As a baker I live a life of glamour. The first alarm blesses my eardrums at this time, which allows for a luxurious nine minute snooze before having to frantically roll out of bed. I live close to the bakehouse, so 15 minutes later, after trundling down a muddy hill in typical Scottish rain, I can switch the lights and ovens on.
And so the baking commences, from cruffin fillings to big fat chocolate cakes, pestos and soups. This is not the only thing I’m doing as the rest of the population is tucked up asleep. I am simultaneously cursing the Americans for creating recipes with cups rather than grams, writing ‘to do’ lists and trying to convince myself that an eighth coffee would be beneficial.
Gemma (bread baker) comes in and she is warmly greeted to “is that the time already?!” The first load of pastries is ready to go into the oven at this point, proved to perfection, I hope. We hold intelligent conversations covering bakery gossip, flavour ideas and what we ate for dinner last night.
Enter boss, Aliona (aka mum). She’s served her usual cardamom bun and black Americano. She loads the ovens with sourdough bread, seemingly without a care about whether it has proven properly. The boss is ready so the bread must be too. As any slightly imperfect loaves are pulled out of the oven there is a universal agreement that it is simply rustic and customers will love it regardless. Everything needs done now, caramel is burning and four alarms go off at once.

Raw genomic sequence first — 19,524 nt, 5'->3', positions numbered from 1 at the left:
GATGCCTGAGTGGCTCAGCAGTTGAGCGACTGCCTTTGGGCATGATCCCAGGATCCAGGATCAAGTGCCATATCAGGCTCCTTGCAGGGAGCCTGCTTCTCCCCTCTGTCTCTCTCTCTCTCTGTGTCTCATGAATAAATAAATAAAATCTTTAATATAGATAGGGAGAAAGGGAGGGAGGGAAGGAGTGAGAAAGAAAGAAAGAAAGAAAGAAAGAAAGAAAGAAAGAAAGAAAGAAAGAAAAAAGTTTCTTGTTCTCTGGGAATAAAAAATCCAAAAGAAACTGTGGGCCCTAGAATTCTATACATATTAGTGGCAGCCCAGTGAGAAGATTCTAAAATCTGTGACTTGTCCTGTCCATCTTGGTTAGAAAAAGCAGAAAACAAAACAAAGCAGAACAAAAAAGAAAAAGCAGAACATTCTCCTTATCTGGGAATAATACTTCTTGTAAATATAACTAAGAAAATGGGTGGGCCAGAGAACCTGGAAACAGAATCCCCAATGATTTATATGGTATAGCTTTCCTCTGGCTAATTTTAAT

Waiting staff and kitchen porters arrive, warmly welcomed by the overflowing sink of dishes. I am a hangry storm as I write the menu board, pipe filling into cruffins and set up the sweet display.
There’s a cafe full of customers and I get my first break. I indulge in a bowl of strawberry porridge and my 73rd coffee. As I spoon the last morsel of oats into my mouth I am informed, to my immense pleasure, that the cruffins have all sold. I refrain from screaming and calmly make my way back to the kitchen.
I ask myself, ‘who on earth wants a beef and ale pie with a side salad at this time of the morning?” From then on there is an incessant stream of making sandwiches, pies and toasties. This carries on at the pace of a Japanese bullet train.
I’m first in, yet the last to have lunch. Obligatory coffee is gulped, then I start preparing the pastries for the next day, holding back the tears as I’m cruelly reminded that this will all be repeated. This brings me very nicely to the best time: closing time. Everything gets turned off and I trudge back up the muddy hill home.
I play killer sudoku, then unglue myself from the sofa and head to the kitchen. Unlike the average person my occupation haunts me wherever I go. Dinner is cooked and eaten in a zombie-like state.
I take myself to where I have been dreaming of all day. My bed. Like all 17-year-olds I quickly fall into a melatonin-induced coma.